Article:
On Wed, 2 Jun 2010 23:24:05 -0400, "John Grossbohlin"
Disston and Atkins will do nicely, but my ryoba from Japan Woodworker
gets most of my time nowadays.
It is not the strongest of the species that survives, nor
the most intelligent, but the one most responsive to change.
-- Charles Darwin
From what I understand from the Woodcraft guys, if the new Unisaw is setting
next to a SawStop TS the SawStop sells. My local Woodcraft has not yet sold
it's first new Unisaw since it got the saw last year.
The first thought I had when I saw the old Unisaw had been discontinued in favor
of this new
one: If you're going to compete in the SawStop's pricing territory, you'd
better have a
_much_ better product or you're going to have a dud on your hands. If this new
belly-up and gets discontinued, that leaves Delta without any high-end offering
Reintroduce the "Unisaw Classic" with a riving knife and a competitive price and
they sell like hot cakes.
"Our beer goes through thousands of quality Czechs every day."
(From a Shiner Bock billboard I saw in Austin some years ago)
An Asute observation.
I used to work in marketing research. One big problems that a lot of biz
folks had is that they only saw competition as with themselves. The rest of
the world did not matter. They only competed with themselves. For some
folks, that worked. Like the HP printers. They obsoleted their own products.
So it worked for them.
Like you pointed out, Sawstop is a game changer in its price/features range.
Either Delta has to take them on directly or go to another catagory of the
tablesaw market. They need to directly address the competition out there in
the world. NOT compete with one of their own OLD products. A lot of folks
don't get that comcept. A lot of businesses die because of this.
There also is an obsession with the top end of the market. Many companies
want a high end product for prestige and a bigger markup/profit. What they
don't get, apparently, is that even on the top end, THERE IS COMPETITION!
And if you are late to that market, you are fighting an uphill battle. You
better have something that people want. You better have some way that you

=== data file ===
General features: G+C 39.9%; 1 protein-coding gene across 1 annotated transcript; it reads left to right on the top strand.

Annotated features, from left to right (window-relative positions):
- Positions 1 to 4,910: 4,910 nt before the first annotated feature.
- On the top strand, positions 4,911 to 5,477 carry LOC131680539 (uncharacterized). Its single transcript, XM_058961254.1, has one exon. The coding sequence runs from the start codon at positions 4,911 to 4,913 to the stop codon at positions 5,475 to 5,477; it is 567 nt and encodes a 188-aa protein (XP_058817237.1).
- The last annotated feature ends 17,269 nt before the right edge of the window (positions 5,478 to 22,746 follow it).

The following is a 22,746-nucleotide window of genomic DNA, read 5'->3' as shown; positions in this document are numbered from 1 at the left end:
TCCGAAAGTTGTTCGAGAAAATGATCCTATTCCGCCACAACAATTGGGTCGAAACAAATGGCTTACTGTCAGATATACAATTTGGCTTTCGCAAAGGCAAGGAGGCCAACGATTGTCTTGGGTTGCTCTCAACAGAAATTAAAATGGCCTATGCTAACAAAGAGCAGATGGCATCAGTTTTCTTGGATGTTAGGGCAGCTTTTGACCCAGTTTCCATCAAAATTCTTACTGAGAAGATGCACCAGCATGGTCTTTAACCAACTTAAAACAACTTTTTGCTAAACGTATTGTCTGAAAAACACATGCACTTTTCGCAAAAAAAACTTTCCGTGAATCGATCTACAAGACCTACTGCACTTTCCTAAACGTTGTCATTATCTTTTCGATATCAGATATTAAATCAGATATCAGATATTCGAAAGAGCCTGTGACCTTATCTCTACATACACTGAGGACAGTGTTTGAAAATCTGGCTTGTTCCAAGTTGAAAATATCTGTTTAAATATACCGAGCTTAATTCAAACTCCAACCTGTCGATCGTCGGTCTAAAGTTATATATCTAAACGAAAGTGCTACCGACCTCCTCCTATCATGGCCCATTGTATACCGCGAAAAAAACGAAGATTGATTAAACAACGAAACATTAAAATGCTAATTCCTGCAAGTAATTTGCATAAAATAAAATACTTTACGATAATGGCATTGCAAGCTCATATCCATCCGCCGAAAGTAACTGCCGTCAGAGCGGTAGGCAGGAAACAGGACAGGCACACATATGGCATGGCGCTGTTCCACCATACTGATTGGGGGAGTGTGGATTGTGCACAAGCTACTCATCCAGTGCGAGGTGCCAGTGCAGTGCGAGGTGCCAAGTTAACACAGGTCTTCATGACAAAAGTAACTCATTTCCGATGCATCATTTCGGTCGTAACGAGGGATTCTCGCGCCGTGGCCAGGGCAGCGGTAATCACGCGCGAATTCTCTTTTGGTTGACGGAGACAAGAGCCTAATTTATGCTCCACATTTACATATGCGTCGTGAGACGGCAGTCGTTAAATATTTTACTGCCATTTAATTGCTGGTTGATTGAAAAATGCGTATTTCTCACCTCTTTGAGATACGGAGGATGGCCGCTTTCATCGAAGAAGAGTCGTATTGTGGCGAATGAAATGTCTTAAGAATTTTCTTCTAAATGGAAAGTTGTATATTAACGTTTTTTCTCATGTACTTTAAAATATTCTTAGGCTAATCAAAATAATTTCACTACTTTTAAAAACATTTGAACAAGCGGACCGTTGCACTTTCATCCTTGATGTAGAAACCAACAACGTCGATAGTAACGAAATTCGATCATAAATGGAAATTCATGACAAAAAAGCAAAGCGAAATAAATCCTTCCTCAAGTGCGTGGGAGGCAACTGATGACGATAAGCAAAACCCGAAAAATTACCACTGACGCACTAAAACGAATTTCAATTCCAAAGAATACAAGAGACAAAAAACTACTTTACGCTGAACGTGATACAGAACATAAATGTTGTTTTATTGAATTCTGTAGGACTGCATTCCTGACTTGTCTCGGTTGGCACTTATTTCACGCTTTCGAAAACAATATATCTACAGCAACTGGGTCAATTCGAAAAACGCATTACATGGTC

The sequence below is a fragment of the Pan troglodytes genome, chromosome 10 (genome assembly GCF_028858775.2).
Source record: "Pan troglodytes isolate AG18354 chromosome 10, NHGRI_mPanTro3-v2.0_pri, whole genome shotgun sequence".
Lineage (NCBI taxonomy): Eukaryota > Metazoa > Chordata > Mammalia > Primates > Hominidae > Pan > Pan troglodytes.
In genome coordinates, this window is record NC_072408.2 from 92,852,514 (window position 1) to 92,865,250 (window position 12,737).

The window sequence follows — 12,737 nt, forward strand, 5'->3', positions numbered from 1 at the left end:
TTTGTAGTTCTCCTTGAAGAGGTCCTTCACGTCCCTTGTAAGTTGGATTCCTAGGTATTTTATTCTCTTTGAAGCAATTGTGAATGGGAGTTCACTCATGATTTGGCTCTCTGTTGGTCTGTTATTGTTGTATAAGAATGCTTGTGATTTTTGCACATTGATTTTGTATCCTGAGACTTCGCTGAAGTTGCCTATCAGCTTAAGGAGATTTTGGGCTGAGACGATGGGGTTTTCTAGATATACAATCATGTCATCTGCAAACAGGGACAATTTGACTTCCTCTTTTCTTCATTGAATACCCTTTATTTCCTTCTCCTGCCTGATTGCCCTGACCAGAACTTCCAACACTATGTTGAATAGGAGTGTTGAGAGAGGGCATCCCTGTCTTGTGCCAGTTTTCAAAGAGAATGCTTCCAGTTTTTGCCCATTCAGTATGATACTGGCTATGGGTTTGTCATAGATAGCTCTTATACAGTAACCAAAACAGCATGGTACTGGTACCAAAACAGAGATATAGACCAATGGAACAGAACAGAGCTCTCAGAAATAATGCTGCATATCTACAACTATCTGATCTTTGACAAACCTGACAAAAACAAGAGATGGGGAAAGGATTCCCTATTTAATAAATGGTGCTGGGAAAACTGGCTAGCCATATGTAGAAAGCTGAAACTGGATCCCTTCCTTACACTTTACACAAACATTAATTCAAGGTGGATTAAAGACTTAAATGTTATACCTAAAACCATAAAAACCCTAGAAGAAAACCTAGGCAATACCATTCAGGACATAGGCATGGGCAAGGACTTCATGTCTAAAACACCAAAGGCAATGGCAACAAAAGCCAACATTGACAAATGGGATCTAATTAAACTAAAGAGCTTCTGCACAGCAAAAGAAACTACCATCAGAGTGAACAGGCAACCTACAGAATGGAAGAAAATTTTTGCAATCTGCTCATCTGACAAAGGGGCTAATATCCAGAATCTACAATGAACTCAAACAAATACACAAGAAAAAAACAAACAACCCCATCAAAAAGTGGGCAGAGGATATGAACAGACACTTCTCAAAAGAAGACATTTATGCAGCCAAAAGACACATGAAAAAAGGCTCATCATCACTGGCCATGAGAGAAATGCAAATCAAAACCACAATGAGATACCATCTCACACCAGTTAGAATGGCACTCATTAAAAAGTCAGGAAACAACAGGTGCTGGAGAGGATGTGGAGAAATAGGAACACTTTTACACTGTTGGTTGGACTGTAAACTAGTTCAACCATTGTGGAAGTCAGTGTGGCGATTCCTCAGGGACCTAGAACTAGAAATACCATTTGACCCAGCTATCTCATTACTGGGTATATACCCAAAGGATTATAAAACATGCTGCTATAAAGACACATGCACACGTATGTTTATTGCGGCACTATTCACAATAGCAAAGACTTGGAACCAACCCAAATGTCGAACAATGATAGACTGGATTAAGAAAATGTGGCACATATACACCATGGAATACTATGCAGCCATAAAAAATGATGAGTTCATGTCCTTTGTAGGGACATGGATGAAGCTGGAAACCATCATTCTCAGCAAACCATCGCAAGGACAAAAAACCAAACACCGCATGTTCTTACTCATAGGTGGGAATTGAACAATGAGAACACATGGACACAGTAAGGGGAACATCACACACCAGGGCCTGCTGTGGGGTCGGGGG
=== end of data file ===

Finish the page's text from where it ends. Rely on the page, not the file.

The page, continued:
can distinguish your product from the others. Or you have just another late
to market, forgettable product.
Yep, There are the cheap knock offs. And there is the high end product. But
not a lot between.
And there is a BIG market out there for a good middle of the road product
and tools. Both in terms of serious amatuers and small business folks.. It
is a big market that is often not served well by many manufacturers.
I think that the reason that Grizzly has doine so well is that they have a
wide range of products in each catagory. Everything from cheapo hobbyist
models to big industrial models. And everything in between. You can choose
the exact level of price/performance/features you need.
Which is why a lot of businesses buy Grizzly. They represent a good value.
And it is very easy to buy them too. No shiny shoed salesman or pushy
distributors. And often, no local taxes.
More than a few times they mentioned that for pretty much the same price the
SawStop offers a finger saver and at the very least the same quality.
Additionally SawStop is getting ready to come out with its 3rd cabinet saw,
runs on 110 volt.
Other features the same, quality the same, plus the added safety feature.
Yep, that would swing things toward SawStop pretty quickly.
Sometimes companies get to a point where they are running on their
reputation. It works for a while, sometimes longer, sometimes shorter, but
in the end, the company loses its place. Too bad, Unisaw and Delta were the
gold standard; sounds like the downward spiral is tightening.
There is never a situation where having more rounds is a disadvantage
I think the $$$$ is the show stopper.
Nice features, but is it worth the extra $1500 over the
older Unisaw ?
$3,000 is a real chunk for the average homeowner.
I have a 1966 12/14" Delta and a 1973 Unisaw that I need
I'm good for the duration.
marc rosen wrote:
If the average home owner is going to spend that kind of money, then
they might consider a Laguna scoring tablesaw for as little as $795
more. Should be sufficient to give bragging rights in front of all the
other homeowners on the street.
Let me guess. All your Festool toys are gathered around your Laguna
Speaking about Laguna, I had a good look through their web site.
Really liked their push button operated panel saw that cuts to .005
Must run and buy my lottery ticket.
Laguna products can be as addicting as Festool. About 4 years ago I decided
to up grade my BS and went with a Rikon 18"er. I took it back as it was
marginally better than what I had when considering features I was looking
for. I looked into Laguna and sent of for their demo CD and that was that.
They have/had a demo CD/DVD that goes really well with a bowl of pop corn.
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